Timing ANY market is for fools, buy what you can easily afford after you have a large safety fund and a solid career, invest in index funds and hold for 30-40 years, and get on with your life.

  74. Oh Hawk…. I’ve been reading proclamations with such unwavering conviction such as yours since around 2005. Back then I was reading blogs about the Vancouver market and there were all sorts of comments like yours indicating the top and how everything was going to collapse. I’ve got a 2006 chart of the Vancouver prices (Vancouver Real Estate Board) and it looks the same as it does now – pretty much straight up! At the time I thought Canada was going to follow the US but I’m still waiting. I gave up and bought in 2009 in Victoria and glad I did (but also wish I stayed in Vancouver and bought there!). My kids are growing up and wasting time trying to time the market for a primary residence is not worth it. We’ve got a nice place we’re happy in, the mortgage is rapidly going down and the value is (currently) going up.

  75. Given the long flat period here vs. Vancouver’s run up I don’t think it is likely that our market would crash in tandem with Vancouver…

    Oh but it will, totoro. It’ll be like a wave.

    Even real estate in Port Hardy will be affected, because it’s also in the path of the wave. We all know how waves work.

  76. Later, it will seem so obvious

    Except “later” is having a tough time coming.

    The crash has been sure to happen in 2008, 2009, 2010, 2011, 2012, 2013, 2014, and 2015.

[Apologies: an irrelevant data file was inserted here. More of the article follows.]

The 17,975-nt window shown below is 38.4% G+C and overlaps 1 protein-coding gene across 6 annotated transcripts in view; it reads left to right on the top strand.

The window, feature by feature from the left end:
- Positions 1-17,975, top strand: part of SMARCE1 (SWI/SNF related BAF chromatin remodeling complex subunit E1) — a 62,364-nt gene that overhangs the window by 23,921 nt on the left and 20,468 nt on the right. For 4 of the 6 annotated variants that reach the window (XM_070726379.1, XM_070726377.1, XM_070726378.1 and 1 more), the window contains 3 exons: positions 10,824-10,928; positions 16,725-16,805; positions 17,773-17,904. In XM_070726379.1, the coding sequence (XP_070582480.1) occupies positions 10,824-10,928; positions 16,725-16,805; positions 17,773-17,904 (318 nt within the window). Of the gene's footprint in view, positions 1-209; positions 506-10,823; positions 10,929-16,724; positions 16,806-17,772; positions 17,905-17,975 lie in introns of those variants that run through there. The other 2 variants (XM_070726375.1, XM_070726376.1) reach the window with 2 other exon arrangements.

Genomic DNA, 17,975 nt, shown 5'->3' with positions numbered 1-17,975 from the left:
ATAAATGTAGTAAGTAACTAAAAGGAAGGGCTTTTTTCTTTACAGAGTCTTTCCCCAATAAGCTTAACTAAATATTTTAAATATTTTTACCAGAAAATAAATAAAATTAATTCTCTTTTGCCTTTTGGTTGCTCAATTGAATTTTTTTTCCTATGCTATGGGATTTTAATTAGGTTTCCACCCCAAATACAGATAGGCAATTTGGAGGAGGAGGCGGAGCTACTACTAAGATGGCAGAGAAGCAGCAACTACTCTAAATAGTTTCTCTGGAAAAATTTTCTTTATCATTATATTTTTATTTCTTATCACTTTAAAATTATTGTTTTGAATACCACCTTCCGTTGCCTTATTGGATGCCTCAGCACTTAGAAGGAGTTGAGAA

2016 is the year! If not, it has to be 2017!

  77. Well, that sounds like a fine plan B to me. I personally am not okay to remain a renter forever for a number of reasons. Those that are have a big advantage as they can keep some emotional distance from the ups and downs of trying to enter the market and avoid any sense of urgency.

    As far as the crash theory goes, who knows what will happen next really. My best guess is that Victoria will not have a big drop. Back five years ago I thought with the big run up we would have a small decline: instead we had flat.

    Given the long flat period here vs. Vancouver’s run up I don’t think it is likely that our market would crash in tandem with Vancouver if there was a big bottom of some kind although it might cause prices to stall here. I don’t know the Vancouver market well enough to have any opinion on a crash vs. flat. Can’t go up at that pace forever.